My interest was piqued by something Jack Adams left as a comment on my article about a political advertisement for an opponent of Joe Arpaio. He said:
We can beat Joe and his $4 million raised from birthers across the country.
$4 million dollars is a hell of a lot of money for a county sheriff’s race. All along, I’ve thought that the Maricopa County Cold Case Posse faux investigation of Barack Obama’s documents was all about revenge for the US Justice Department’s investigation of him and I speculated about financial gain through WorldNetDaily. I thought the investigation was bad politics at home and I never considered what a fantastic fundraising opportunity it might be nationally.
So where is Arpaio’s money coming from? Thanks to finance campaign disclosure laws in Arizona, candidates must report contributions of $25 or more, and the details are available at the County Recorder’s website. The $6.8 million dollar figure is the total contributions to date to the Arpaio campaign as of May 31, 2012, more precisely $6,864,685.68; $4 million is what Arpaio has left to spend.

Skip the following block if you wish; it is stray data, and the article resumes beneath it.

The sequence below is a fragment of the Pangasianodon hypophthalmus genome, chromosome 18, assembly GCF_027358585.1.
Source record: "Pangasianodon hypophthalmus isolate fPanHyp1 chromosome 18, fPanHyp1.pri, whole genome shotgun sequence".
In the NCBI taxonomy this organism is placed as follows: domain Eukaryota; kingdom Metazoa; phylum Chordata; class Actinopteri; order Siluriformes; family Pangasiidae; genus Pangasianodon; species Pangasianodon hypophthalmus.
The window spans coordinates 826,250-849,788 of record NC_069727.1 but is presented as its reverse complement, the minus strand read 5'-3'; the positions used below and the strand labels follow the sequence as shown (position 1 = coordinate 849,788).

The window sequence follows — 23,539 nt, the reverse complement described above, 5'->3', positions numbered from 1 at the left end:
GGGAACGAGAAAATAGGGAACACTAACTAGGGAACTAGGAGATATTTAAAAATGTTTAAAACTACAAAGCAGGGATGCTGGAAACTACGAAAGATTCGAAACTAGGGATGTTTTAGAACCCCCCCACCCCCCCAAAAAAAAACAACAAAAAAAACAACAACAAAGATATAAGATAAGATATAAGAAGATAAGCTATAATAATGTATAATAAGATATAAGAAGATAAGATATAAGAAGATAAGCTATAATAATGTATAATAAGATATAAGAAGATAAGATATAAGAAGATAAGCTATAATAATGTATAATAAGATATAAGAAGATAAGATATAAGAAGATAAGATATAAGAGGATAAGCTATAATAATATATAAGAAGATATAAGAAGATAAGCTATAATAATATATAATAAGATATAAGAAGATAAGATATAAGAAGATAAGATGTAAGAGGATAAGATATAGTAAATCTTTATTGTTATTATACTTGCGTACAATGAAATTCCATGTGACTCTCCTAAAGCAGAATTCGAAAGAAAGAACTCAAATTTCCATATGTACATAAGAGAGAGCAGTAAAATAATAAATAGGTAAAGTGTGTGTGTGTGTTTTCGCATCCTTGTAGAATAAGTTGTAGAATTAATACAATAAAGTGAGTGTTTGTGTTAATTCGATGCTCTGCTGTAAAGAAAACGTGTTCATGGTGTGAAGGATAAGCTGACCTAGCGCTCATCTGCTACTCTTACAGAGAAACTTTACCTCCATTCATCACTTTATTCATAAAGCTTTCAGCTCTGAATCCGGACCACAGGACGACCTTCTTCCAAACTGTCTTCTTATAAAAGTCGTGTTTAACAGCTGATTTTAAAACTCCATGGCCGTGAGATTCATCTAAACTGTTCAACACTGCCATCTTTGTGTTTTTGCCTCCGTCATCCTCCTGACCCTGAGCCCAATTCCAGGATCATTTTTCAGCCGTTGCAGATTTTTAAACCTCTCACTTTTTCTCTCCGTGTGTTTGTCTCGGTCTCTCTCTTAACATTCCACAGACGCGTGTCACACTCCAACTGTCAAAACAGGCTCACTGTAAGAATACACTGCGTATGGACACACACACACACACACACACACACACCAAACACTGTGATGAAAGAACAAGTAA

The bulk of the quarter million dollars spent on the campaign in January – May went to the Phoenix-based Summit Consulting Group for, of all things, fundraising! Well done, Summit, well done!
Unfortunately for a researcher, the two campaign finance contributor reports total over 1,000 pages of scans of mixed computer-printed and hand-written documentation, not a data file. It is easy to see, however, that a large number of the contributions come from persons who describe their occupation as “retired” (the next largest category is “housewife”) and a large number come from out of state. $430 is the maximum amount an individual can contribute to a local election in Arizona. It’s hard to summarize numbers by scanning 1000 pages visually.
I quickly skimmed the most recent report (562) pages, but didn’t see any names I recognized; however, I didn’t see the vast majority of the names, and I don’t keep up with folks’ real names anyway.